Running a personal finance site doesn’t allow me to write about current events all too often so allow me to hop on the LeBron to Miami train and throw a personal finance twist on it.
We’ve heard multiple reasons for LeBron’s final decision to head to Miami – playing with some of his best friends, living in South Beach, warm weather, being around Pat Riley, a team that has won recently won a championship – and an unusual one: no state income tax.
So what exactly does Florida not having state income tax do for LeBron?
The answer is surprisingly huge.
What Is State Income Tax?
It’s exactly as the name sounds – a tax on your income from the state you reside in. Currently, there are 7 states in the U.S. that have no income tax – including Florida, Alasaka, Texas, Wyoming, Nevada, South Dakota, and Washington. States differ on the amount of income tax they charge their residents, but it’s anywhere from the lowest – Illinois (3%) to Hawaii (a whopping 11%). States make up for the loss by usually raising the sales tax.
So how does this affect LeBron going to Miami?
Well, here’s the state income taxes of the other teams LeBron was considering playing for:
- If he went to the Bulls in Illinois he’d pay 3%
- If he went to the Knicks in New York he’d pay 7.85%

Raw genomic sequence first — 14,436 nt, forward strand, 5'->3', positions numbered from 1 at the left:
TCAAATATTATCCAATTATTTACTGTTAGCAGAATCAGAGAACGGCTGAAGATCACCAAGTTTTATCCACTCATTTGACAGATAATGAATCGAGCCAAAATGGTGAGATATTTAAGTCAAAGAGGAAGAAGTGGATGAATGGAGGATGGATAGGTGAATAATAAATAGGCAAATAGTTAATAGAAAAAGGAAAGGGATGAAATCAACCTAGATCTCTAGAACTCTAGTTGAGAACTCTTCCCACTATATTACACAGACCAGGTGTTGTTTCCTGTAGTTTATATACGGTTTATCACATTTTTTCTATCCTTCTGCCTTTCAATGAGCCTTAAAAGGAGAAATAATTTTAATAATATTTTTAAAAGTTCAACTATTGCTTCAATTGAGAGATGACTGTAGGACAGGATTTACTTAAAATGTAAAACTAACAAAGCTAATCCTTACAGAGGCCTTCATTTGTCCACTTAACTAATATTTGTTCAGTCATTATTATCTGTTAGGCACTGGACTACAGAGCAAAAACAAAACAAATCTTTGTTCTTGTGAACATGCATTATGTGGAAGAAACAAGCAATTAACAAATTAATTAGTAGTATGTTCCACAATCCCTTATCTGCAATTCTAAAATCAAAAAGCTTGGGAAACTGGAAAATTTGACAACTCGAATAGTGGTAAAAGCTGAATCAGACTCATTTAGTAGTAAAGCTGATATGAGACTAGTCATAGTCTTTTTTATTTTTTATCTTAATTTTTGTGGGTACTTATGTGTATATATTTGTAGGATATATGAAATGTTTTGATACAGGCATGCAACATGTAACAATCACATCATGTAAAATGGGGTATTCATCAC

- And if he stayed in Ohio with the Cavaliers he’d pay 5.9%
By playing for Miami, LeBron’s contract – which will be near $100 million – will avoid any state income taxation in Florida. He will still have to pay a jock tax when he travels to other states to play. This tax started in California in the ’90s as a way for states to benefit from opposing player’s large contracts. LeBron would’ve paid $436,818 in jock taxes last year if he would have been in Miami.
There’s a lot of different taxes and situations to consider, but according to the Miami Herald, “when Cleveland city taxes also are factored in, LeBron would make $1.014 million more in Miami than in Cleveland over the first five years of a contract.” LeBron paid almost $900,000 in state income tax as a member of the Cavaliers and that number would head towards $1.5 million if he would’ve been in New York.
Take From the Rich
One final note. Many lambasted LeBron for agreeing to the 1-hour primetime special, titled “The Decision.” We’ve never seen anything like it, and of course, people came from far and wide to rip LeBron and his king-size ego to shreds. I’m not going to say LeBron was selfless in this venture, but his actions did do a lot of good for the Boys & Girls Club of America.
The 1-hour special with sponsorships from Bing, Nike, and Sprite will allow more than $2 million to be donated to the Boys & Girls Club.
Can you blame him for taking advantage of his prosperous position and doing some good?
Long live the King.
Photo: Craig Hatfield